Monday, October 30, 2006

Behind Dow 12,000, an economy at risk / fleckenstein

Don't let the soaring Dow industrials fool you. Sober experts' predictions include big trouble ahead for the stock market and the housing market, and possibly a recession.

These days, it's hard for any sober thoughts regarding risk, the stock market or the housing market to be heard over the din of "Dow 12,000." In that vein, I'd like to share a few views that I find interesting.

Mamis: His rapier wit finds its mark
Longtime market observer Justin Mamis this week opined: "It's clear that the (stock) market is tired, and there's a possibility that this is sufficiently 'it.' ....."

Next, Mamis mused on a remarkable phenomenon that occurs in the dead-fish/corporate community: "Isn't it peculiar that the consensus misses are so lopsidedly 'under'? Good thing we don't understand what fundamental analysts do at their desks, or else we might suspect that the analysts and the companies are in cahoots to underestimate so they can report 'better than expected' results. After all, 71% is too high a percentage not to be suspicious of something."

Continuing on, he took aim at Bubblevision: "These gripes suggest that anyone who watches such matters unfold on CNBC has a less than even money chance of learning something useful. Indeed, we'd say the odds are 2 to 1 against. And, if one watches with the sound on, the chance of being uselessly informed about some company or other (and/or the short-term market direction) would be more like 4 to 1. And, if we counted being 'late' as also being 'useless,' make that 10 to 1." (good one!)

.....Rubin on risk,
the uninvited guest In a more serious vein, I'd like to quote further from Citigroup's interview with former Treasury Secretary Robert Rubin. I'll begin with his assessment of risk:

"Sandy Weill (the former Citigroup chairman) made a good comment to me. Nobody's going to ring a bell to tell you, but someday you may wake up and find out that these risks have materialized."

Rubin observed that many people seem to think the risks that do exist won't matter in the short run. Therefore, they're fully invested -- "because that's not their time horizon in calculating an expected value. … Also, some assume that they can get off before the music stops. You know, not everybody is going to get off before the music stops."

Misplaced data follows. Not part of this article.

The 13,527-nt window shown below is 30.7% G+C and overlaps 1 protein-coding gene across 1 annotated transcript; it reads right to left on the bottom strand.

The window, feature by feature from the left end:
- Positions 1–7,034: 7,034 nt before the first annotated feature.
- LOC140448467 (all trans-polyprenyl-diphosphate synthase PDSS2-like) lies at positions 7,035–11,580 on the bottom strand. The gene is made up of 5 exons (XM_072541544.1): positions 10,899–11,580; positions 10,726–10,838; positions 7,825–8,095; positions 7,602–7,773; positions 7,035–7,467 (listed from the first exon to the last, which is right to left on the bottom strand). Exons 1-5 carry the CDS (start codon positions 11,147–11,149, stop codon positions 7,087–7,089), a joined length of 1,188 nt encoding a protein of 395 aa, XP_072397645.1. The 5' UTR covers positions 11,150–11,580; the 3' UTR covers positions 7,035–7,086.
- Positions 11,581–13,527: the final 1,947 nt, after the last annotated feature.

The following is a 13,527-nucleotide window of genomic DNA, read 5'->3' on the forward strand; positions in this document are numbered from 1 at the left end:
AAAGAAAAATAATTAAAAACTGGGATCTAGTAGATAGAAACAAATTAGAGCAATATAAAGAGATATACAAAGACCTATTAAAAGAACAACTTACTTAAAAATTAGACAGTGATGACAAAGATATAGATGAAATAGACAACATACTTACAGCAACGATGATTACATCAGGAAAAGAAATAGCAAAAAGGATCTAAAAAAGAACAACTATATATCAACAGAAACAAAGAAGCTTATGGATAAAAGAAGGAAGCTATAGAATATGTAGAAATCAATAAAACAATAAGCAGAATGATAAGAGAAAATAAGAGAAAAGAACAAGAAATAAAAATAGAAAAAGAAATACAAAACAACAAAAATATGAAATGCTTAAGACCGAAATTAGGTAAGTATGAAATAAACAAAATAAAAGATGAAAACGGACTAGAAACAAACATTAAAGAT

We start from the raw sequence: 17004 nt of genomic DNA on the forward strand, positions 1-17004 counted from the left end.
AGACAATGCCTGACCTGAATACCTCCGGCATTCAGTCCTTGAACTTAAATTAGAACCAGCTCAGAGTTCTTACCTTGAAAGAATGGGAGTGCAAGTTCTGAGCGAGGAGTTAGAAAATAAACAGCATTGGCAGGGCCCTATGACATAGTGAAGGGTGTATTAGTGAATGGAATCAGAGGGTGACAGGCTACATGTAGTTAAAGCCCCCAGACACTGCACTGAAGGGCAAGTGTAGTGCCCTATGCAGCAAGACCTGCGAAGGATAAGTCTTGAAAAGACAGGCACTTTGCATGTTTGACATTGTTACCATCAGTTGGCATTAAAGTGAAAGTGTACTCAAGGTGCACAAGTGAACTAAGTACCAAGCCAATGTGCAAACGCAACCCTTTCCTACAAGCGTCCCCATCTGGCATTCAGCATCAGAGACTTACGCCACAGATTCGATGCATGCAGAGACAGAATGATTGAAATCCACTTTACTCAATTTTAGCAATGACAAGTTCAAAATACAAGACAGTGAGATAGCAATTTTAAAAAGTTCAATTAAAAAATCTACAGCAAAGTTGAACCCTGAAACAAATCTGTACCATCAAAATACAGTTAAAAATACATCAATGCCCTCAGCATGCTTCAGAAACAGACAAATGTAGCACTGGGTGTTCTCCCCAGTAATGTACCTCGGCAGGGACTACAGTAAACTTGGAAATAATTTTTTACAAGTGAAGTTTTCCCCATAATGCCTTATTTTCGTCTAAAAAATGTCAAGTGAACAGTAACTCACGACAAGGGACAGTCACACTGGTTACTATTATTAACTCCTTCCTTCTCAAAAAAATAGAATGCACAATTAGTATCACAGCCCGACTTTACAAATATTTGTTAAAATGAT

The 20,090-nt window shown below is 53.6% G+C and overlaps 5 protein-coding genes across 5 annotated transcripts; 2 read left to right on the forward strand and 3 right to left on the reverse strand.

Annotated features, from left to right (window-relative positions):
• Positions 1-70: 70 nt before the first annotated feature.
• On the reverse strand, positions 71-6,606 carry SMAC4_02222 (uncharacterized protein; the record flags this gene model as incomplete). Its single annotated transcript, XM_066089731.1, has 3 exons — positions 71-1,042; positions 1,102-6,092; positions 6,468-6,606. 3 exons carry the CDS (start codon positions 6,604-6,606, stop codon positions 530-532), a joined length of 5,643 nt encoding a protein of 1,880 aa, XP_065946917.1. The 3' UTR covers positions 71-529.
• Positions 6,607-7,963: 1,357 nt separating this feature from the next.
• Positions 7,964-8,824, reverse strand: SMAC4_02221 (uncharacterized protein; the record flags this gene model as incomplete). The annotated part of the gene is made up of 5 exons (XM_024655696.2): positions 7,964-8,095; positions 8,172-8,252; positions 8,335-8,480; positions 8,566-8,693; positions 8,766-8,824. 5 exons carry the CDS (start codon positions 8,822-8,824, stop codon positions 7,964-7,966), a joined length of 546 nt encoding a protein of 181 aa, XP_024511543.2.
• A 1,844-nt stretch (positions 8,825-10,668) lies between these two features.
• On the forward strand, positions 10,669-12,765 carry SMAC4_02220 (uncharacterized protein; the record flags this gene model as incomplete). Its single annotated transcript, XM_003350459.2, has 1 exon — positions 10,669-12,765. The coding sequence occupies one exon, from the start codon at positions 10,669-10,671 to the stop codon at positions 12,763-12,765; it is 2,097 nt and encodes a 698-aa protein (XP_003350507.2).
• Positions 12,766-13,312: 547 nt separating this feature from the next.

Selective vision earns derision
Continuing on, Rubin made an important point about the macro/stock-market environment: "I think there's been a curious phenomenon in the equity markets, at least in the last few months: When there is news that the U.S. economy is slowing, the market often gets stronger because investors figure the Fed will stop raising rates, or maybe lower rates -- or maybe they think bond yields will decline. For some reason, they don't seem to say to themselves that earnings may be lower. I think it's very strange."

Next, he shared his views on the dollar: "You have to figure out some way -- which I have not done, I might add -- to protect yourself should we have a real currency problem here. (He makes a number of points about why that could occur.) I'm not saying what the odds are. I have no idea. Maybe the odds are very low. But that is one concern."

Levy: When subprime's time is up
Now for one man's view of the post-housing-bubble era, as described by David Levy of the Jerome Levy Forecasting Center. ....

Levy said: "Eventually, lenders are going to be forced to tighten standards, which will only intensify problems in the housing market, increase the drag on consumer spending, and worsen household debt loads. That, I'm afraid, will amount to a vicious cycle, leading to a recession and prolonged credit crunch."

When financial dark matter finally matters
"The other issue is the fact that the concept of distributing risk, more broadly -- the idea that financial innovation protects us from risk -- is only partly true. And, in one sense, is exactly wrong. It is true that derivatives increase the tolerance for problems, much in the same way that when you link together several mountain climbers on the mountain, you reduce the risk that one will fall to his doom.

"However, the overall risk increases because of this sense of security. Eventually, you get to the point where, in essence, the mountain climbers have climbed higher and higher onto more and more slippery slopes. So, you have more than one or two fall together, dragging the entire party down." Yes, I think that financial dark matter has been the glue that's held together the housing market and the economy.

As for folks' belief that there aren't any problems, and what may come next, Levy made another fine point: "It's just human nature to believe more strongly in a trend the longer it continues. So, what happens when an unsustainable trend continues is that people find more and more reasons to believe that it's not unsustainable."

Ladies and gentlemen, that description encapsulates not just the stock market but also folks' wrongheaded conclusions about the housing market: that the decline is behind us and we're on course to better times.

Of prudence and pain avoidance
I don't see how anyone with a modest amount of intelligence or knowledge of history can conclude that this is not one of the more dangerous times our economy has seen. It's my belief that these comments from Rubin and Levy, among others that I could share, offer serious food for thought -- which folks ignore at their peril.


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